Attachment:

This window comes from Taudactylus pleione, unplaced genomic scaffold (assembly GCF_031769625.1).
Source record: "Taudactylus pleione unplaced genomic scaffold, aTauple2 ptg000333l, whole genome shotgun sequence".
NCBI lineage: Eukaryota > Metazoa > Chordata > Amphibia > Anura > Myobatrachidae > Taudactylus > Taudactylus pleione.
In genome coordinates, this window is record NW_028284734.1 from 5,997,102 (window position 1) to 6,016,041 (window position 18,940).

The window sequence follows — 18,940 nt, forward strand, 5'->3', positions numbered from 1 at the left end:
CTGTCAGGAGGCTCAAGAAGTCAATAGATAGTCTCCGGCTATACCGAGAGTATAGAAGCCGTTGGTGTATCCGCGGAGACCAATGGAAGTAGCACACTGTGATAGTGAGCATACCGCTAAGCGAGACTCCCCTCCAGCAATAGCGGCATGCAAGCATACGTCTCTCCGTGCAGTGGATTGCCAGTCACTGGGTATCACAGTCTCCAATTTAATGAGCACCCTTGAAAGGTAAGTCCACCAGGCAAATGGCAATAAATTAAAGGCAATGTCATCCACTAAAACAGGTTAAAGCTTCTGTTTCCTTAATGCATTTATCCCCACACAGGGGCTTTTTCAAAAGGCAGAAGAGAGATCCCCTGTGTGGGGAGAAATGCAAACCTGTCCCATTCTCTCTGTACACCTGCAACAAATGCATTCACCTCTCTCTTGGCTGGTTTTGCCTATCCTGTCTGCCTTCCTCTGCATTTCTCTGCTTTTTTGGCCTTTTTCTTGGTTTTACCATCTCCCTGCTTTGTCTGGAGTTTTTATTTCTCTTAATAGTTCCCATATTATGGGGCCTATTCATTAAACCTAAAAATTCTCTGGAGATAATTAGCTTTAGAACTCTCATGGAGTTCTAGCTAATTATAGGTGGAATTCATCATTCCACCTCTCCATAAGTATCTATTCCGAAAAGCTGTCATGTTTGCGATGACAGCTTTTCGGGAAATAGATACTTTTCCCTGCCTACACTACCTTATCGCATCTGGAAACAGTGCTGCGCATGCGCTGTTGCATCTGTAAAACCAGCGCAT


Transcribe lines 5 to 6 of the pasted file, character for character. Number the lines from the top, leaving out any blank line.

The window sequence follows — 18,940 nt, forward strand, 5'->3', positions numbered from 1 at the left end:
CTGTCAGGAGGCTCAAGAAGTCAATAGATAGTCTCCGGCTATACCGAGAGTATAGAAGCCGTTGGTGTATCCGCGGAGACCAATGGAAGTAGCACACTGTGATAGTGAGCATACCGCTAAGCGAGACTCCCCTCCAGCAATAGCGGCATGCAAGCATACGTCTCTCCGTGCAGTGGATTGCCAGTCACTGGGTATCACAGTCTCCAATTTAATGAGCACCCTTGAAAGGTAAGTCCACCAGGCAAATGGCAATAAATTAAAGGCAATGTCATCCACTAAAACAGGTTAAAGCTTCTGTTTCCTTAATGCATTTATCCCCACACAGGGGCTTTTTCAAAAGGCAGAAGAGAGATCCCCTGTGTGGGGAGAAATGCAAACCTGTCCCATTCTCTCTGTACACCTGCAACAAATGCATTCACCTCTCTCTTGGCTGGTTTTGCCTATCCTGTCTGCCTTCCTCTGCATTTCTCTGCTTTTTTGGCCTTTTTCTTGGTTTTACCATCTCCCTGCTTTGTCTGGAGTTTTTATTTCTCTTAATAGTTCCCATATTATGGGGCCTATTCATTAAACCTAAAAATTCTCTGGAGATAATTAGCTTTAGAACTCTCATGGAGTTCTAGCTAATTATAGGTGGAATTCATCATTCCACCTCTCCATAAGTATCTATTCCGAAAAGCTGTCATGTTTGCGATGACAGCTTTTCGGGAAATAGATACTTTTCCCTGCCTACACTACCTTATCGCATCTGGAAACAGTGCTGCGCATGCGCTGTTGCATCTGTAAAACCAGCGCAT